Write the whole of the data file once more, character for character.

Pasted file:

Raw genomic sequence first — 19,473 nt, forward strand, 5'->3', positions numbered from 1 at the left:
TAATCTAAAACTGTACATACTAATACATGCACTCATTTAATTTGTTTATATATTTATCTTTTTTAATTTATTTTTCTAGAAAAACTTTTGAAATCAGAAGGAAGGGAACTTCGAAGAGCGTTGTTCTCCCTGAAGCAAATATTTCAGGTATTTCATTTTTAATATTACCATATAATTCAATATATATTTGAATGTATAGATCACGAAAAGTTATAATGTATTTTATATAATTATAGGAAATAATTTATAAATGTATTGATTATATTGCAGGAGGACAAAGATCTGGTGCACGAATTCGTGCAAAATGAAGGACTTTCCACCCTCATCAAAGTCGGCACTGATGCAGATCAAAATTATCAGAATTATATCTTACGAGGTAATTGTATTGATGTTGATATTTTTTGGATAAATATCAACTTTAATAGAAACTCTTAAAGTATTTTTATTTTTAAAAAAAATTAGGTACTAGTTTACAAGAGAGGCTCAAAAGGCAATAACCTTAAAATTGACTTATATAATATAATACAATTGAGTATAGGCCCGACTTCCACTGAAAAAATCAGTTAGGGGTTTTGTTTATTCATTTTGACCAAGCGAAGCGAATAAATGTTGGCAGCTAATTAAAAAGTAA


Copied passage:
Raw genomic sequence first — 19,473 nt, forward strand, 5'->3', positions numbered from 1 at the left:
TAATCTAAAACTGTACATACTAATACATGCACTCATTTAATTTGTTTATATATTTATCTTTTTTAATTTATTTTTCTAGAAAAACTTTTGAAATCAGAAGGAAGGGAACTTCGAAGAGCGTTGTTCTCCCTGAAGCAAATATTTCAGGTATTTCATTTTTAATATTACCATATAATTCAATATATATTTGAATGTATAGATCACGAAAAGTTATAATGTATTTTATATAATTATAGGAAATAATTTATAAATGTATTGATTATATTGCAGGAGGACAAAGATCTGGTGCACGAATTCGTGCAAAATGAAGGACTTTCCACCCTCATCAAAGTCGGCACTGATGCAGATCAAAATTATCAGAATTATATCTTACGAGGTAATTGTATTGATGTTGATATTTTTTGGATAAATATCAACTTTAATAGAAACTCTTAAAGTATTTTTATTTTTAAAAAAAATTAGGTACTAGTTTACAAGAGAGGCTCAAAAGGCAATAACCTTAAAATTGACTTATATAATATAATACAATTGAGTATAGGCCCGACTTCCACTGAAAAAATCAGTTAGGGGTTTTGTTTATTCATTTTGACCAAGCGAAGCGAATAAATGTTGGCAGCTAATTAAAAAGTAA